Reading choices are an extremely personal decision and the best thing I can tell a parent questioning the appropriateness of a book for their child is to read it themselves. In this busy life we all lead it is often too easy to rely on others to form our opinions. As the person with ultimate responsibility for the education of my children, I often have to put aside my personal reading list and read what is on the agenda for my boys or what they have requested. In doing so, I've been often rewarded with books that I've enjoyed and been glad I've read. Besides, unless the parent has read the book there can be little useful discussion of said book.

In the science department, Boo is learning about the human body, organs and systems and Roo is learning about habitats, environments and ecosystems. The plan in the weeks to come is to do some hands on study on light.

I found a full set of used Cuisinere Rods at the homeschool bookstore near my house for an incredible price and both boys have played around with them. Boo is more of a Kinesthetic learner and they've helped him make a couple of leaps in areas that were frustrating last year. Roo just enjoys anything to do with math and has used them for independent learning.

Learning went on the road Friday, as we packed a bag of books and drove up to Grandpa's house for a long weekend.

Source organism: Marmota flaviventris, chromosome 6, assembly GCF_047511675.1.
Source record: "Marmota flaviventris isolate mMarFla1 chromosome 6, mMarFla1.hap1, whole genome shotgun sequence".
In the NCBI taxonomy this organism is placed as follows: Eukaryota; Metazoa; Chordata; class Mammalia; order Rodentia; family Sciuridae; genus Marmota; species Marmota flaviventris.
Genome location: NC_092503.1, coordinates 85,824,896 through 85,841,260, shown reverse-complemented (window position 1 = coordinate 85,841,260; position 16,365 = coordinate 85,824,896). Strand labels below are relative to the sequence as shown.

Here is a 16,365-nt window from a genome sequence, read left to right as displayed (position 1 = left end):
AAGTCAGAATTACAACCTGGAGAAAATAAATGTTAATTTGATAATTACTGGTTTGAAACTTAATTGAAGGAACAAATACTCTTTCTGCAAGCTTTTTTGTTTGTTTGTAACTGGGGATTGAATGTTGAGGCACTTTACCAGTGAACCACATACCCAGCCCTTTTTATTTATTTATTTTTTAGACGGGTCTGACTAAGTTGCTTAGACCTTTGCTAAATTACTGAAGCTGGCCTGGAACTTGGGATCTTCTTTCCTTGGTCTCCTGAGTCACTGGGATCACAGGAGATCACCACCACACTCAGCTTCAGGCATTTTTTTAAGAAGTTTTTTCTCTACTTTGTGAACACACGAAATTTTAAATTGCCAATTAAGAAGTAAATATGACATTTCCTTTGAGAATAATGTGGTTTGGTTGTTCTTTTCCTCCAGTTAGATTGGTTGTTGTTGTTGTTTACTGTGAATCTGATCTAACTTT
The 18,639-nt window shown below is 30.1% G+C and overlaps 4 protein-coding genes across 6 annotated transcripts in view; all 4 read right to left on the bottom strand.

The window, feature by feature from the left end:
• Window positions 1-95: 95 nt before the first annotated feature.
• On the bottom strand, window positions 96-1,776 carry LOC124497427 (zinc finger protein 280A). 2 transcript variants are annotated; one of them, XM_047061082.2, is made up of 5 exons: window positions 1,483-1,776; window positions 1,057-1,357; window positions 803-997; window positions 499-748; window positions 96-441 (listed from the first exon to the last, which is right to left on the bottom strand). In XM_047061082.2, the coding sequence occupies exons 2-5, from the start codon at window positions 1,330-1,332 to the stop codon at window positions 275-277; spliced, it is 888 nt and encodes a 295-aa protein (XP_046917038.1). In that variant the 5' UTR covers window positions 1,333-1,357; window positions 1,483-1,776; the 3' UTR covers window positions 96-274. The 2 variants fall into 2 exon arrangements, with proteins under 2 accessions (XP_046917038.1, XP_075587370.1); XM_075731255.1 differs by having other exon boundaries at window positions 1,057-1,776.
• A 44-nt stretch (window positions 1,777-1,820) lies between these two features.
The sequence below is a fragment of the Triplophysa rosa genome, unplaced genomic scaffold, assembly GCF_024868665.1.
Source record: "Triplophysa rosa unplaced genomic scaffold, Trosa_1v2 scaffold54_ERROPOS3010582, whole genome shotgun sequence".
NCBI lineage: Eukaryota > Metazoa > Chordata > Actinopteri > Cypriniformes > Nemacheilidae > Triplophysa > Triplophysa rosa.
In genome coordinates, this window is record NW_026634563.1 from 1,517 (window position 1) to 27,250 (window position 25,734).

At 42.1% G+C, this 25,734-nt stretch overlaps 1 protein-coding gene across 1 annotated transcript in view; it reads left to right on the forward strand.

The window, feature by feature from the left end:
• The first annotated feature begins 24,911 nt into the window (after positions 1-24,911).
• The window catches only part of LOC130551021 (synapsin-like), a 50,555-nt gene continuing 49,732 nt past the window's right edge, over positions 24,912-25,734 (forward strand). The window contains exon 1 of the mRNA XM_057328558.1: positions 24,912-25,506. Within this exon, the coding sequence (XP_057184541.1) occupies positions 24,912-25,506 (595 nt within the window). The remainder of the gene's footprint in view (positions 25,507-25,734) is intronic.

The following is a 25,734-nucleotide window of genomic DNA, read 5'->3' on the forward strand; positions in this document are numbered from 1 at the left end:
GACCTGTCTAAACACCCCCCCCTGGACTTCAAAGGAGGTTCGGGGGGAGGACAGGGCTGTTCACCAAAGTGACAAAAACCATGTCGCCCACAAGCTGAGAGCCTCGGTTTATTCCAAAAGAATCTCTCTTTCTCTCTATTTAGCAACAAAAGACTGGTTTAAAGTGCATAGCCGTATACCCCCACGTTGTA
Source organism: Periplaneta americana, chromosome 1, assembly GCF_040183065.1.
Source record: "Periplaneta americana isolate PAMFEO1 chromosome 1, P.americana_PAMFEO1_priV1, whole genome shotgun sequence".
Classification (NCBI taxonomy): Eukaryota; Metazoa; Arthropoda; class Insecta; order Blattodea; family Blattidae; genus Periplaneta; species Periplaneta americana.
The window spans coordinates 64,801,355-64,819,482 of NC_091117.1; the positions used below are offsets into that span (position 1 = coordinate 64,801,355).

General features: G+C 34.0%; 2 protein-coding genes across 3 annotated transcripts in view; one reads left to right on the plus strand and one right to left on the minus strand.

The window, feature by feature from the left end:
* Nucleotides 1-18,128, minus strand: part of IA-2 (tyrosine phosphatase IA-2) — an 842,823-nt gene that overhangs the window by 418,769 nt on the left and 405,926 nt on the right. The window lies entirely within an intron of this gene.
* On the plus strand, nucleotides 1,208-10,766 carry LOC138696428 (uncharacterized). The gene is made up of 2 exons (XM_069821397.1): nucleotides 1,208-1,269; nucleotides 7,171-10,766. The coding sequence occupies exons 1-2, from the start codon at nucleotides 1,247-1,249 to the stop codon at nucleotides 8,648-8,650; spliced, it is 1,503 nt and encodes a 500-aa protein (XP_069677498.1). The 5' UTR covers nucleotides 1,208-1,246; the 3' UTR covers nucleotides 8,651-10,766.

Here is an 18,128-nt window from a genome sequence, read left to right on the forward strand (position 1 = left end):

After homeschooling for so long, I sometimes forget that other people aren't familiar with it. When I first made the decision to homeschool my children over eleven years ago when Roo was just a baby, I met a lot of opposition from people, even family and friends who were sure this would be a recipe for disaster for my boys. These days I don't think too much about it. It is ingrained into our lives. We've been in the same neighborhood, activities and church for long enough now that people know who we are and are comfortable with us.

So while out and about on Friday, I must admit to being surprised at being made uncomfortable by some who obviously wondered why my children weren't in school; mostly by a high school teacher taking a group of high school students on a field trip to the grocery store we stopped at. It wasn't until after the fact, seated in my car, that I considered the behavior of her charges compared to the behavior of mine.

There's been some pride, the last few years especially, for helping parents who want to understand homeschooling and decide whether or not it will be a good choice for their family. I do try to be a good "ambassador" for homeschooling. I do try to have a good Christian attitude towards everyone; but must admit to failing more often than I would like when being challenged as to my ability to make good decisions for my children's well being. Most people are at least open or tolerant of our educational choices, but I've found over the last year especially a feeling of incredulity that homeschool is a viable choice for learning.

Homeschooling is an ongoing adventure and education for me and my boys. Even with a little awkwardness and uncomfortable situations, I would not trade it for anything in the world.

Next week is the last of the four-day weeks for a while. I'm looking forward to some five-day weeks to come!!